It was bound to happen: All those Harlem Shake videos on YouTube have finally gotten the attention of the lawyers. According to Law.com, the Federal Aviation Association is investigating safety concerns over a Shake incident by passengers on a Frontier Airlines flight. (You will perhaps not be surprised to learn that the group was led by members of Colorado College’s Ultimate Frisbee team.) Safety concerns were also cited in the firing of a group of Australian miners for their on-the-job Shake performance. (See more in the Law.com article, When the Harlem Shake Bumps Against Workplace Policy.)
The article didn’t even scratch the surface of employees recently fired for participating in dance crazes, including an Oxford Librarian fired for allowing the filming of a Harlem Shake video at the University, and the Gagnam Style 14, a group of young lifeguards in Southern California who were fired, then rehired, after posting their homage video. Ride those horsies straight to the unemployment line, kids! Even Conan O’Brien has gotten into the act, firing an Indian chief, an astronaut, a giant banana, and someone dressed as a pillow, just as they start gettin’ their Shake on. (Okay, so this last one seems to be a parody.)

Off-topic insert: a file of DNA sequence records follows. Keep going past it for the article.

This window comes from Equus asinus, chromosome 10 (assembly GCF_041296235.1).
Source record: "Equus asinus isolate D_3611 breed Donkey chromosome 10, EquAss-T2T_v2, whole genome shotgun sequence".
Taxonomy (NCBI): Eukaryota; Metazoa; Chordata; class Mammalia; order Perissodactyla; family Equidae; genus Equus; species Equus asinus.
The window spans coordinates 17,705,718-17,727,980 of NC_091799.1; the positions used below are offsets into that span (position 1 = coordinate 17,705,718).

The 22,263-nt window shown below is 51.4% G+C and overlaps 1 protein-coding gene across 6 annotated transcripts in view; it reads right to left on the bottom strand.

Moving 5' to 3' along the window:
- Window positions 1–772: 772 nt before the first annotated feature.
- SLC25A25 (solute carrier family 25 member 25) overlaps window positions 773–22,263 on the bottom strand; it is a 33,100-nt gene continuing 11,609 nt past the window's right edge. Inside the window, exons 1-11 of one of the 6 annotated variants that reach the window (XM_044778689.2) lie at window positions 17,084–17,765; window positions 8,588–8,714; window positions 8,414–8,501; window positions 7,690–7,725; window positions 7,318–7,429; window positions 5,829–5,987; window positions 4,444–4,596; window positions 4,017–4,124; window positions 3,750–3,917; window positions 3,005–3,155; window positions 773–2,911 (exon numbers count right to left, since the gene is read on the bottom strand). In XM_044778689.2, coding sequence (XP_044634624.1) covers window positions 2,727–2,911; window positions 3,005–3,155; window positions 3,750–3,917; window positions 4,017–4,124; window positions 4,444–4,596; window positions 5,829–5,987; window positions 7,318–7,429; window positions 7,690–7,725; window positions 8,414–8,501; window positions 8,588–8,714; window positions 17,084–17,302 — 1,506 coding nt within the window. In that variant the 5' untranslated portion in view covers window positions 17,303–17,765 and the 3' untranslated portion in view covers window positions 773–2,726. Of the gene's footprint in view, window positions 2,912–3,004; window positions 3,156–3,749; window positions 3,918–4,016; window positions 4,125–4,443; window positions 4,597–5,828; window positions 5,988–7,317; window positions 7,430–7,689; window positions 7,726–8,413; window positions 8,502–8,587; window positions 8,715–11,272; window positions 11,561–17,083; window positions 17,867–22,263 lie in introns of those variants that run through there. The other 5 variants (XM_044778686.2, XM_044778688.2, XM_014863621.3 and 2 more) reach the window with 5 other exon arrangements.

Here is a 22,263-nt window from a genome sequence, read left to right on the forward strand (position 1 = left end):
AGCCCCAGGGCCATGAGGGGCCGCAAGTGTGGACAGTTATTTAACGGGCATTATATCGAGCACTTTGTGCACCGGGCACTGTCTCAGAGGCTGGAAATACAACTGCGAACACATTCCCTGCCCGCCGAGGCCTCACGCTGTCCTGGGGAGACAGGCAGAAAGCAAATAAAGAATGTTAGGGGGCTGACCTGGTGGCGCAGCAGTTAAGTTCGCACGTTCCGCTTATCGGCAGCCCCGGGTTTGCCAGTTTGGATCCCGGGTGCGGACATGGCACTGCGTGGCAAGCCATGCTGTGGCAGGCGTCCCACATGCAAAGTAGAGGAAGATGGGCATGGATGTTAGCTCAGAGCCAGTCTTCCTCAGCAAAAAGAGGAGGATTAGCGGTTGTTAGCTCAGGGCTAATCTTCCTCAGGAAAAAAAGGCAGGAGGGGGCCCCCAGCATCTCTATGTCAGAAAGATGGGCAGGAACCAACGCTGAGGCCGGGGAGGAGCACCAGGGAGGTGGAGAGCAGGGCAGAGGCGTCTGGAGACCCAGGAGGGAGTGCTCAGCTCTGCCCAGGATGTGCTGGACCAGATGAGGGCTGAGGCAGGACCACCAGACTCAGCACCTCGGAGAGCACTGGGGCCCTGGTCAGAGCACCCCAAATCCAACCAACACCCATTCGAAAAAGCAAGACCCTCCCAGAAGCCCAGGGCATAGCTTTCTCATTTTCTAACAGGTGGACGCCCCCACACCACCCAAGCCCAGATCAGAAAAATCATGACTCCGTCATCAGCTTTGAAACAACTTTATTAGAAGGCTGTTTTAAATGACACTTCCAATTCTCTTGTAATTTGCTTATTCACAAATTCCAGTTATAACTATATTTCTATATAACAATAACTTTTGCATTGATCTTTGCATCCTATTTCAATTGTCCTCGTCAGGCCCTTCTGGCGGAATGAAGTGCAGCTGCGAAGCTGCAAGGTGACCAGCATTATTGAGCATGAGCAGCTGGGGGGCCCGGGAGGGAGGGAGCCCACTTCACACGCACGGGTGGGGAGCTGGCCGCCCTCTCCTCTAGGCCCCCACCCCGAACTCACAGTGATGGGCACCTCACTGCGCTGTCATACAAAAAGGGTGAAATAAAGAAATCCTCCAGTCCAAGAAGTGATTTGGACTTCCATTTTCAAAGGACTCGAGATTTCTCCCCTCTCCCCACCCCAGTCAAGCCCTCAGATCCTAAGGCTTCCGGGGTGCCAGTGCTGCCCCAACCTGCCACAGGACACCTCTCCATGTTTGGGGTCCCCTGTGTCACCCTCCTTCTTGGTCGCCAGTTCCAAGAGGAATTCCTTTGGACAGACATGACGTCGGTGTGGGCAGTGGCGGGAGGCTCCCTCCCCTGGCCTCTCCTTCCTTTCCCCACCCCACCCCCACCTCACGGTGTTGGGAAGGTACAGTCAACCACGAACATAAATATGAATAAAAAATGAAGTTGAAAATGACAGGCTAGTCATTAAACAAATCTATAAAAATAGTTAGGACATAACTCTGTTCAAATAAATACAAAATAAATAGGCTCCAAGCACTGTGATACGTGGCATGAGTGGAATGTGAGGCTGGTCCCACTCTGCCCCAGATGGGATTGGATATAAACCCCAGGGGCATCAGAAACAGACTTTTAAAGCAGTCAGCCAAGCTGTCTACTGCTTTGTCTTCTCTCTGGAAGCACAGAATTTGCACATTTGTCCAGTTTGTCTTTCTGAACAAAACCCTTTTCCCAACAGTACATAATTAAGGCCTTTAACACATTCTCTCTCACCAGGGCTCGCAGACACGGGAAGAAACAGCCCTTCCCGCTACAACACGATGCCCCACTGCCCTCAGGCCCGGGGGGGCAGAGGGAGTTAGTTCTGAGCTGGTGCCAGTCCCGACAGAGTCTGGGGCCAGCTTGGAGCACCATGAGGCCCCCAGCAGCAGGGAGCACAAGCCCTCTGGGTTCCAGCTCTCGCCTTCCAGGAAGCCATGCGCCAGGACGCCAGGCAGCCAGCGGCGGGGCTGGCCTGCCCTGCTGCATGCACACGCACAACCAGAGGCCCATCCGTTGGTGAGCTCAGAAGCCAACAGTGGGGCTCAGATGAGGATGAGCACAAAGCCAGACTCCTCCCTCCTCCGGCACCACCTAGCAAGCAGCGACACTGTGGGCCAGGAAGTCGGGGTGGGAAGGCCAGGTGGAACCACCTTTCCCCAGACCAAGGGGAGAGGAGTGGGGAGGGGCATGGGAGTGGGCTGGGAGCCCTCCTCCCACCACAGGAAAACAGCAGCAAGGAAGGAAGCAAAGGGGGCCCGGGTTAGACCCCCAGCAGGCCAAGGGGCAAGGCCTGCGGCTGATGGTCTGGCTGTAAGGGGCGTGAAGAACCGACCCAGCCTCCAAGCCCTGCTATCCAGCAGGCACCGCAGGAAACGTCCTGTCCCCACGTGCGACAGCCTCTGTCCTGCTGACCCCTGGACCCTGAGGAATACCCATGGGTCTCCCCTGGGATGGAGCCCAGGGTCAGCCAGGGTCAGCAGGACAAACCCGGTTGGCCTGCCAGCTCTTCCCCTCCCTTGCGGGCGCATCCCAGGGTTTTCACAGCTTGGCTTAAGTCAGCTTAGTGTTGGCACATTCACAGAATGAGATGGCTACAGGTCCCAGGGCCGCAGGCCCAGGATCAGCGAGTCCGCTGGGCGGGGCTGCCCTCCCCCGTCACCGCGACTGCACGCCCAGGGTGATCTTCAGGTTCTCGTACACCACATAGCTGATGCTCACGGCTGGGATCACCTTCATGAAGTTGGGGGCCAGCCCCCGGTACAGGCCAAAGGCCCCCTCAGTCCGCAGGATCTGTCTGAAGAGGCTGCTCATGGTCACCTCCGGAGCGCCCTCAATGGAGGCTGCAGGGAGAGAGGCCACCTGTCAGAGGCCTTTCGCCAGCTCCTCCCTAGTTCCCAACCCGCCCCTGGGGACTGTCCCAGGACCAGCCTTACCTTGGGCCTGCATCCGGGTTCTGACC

Some employment lawyers have taken this opportunity to talk about the infiltration of social media into the workplace, draining company resources and lowering employee productivity. I suppose that’s fair enough, and there may be true safety concerns when employees are getting their groove on down a mine shaft. On the other hand, some of these videos look to be real morale boosters. They can even be useful to employers: A local rescue group for older dogs (Muttville) has posted theirs — which includes people dressed as dogs and actual dogs — as a promotional video. At least we can be glad it isn’t thirty years ago, when the Streak was popular! Oh wait, it still is for this fired guy.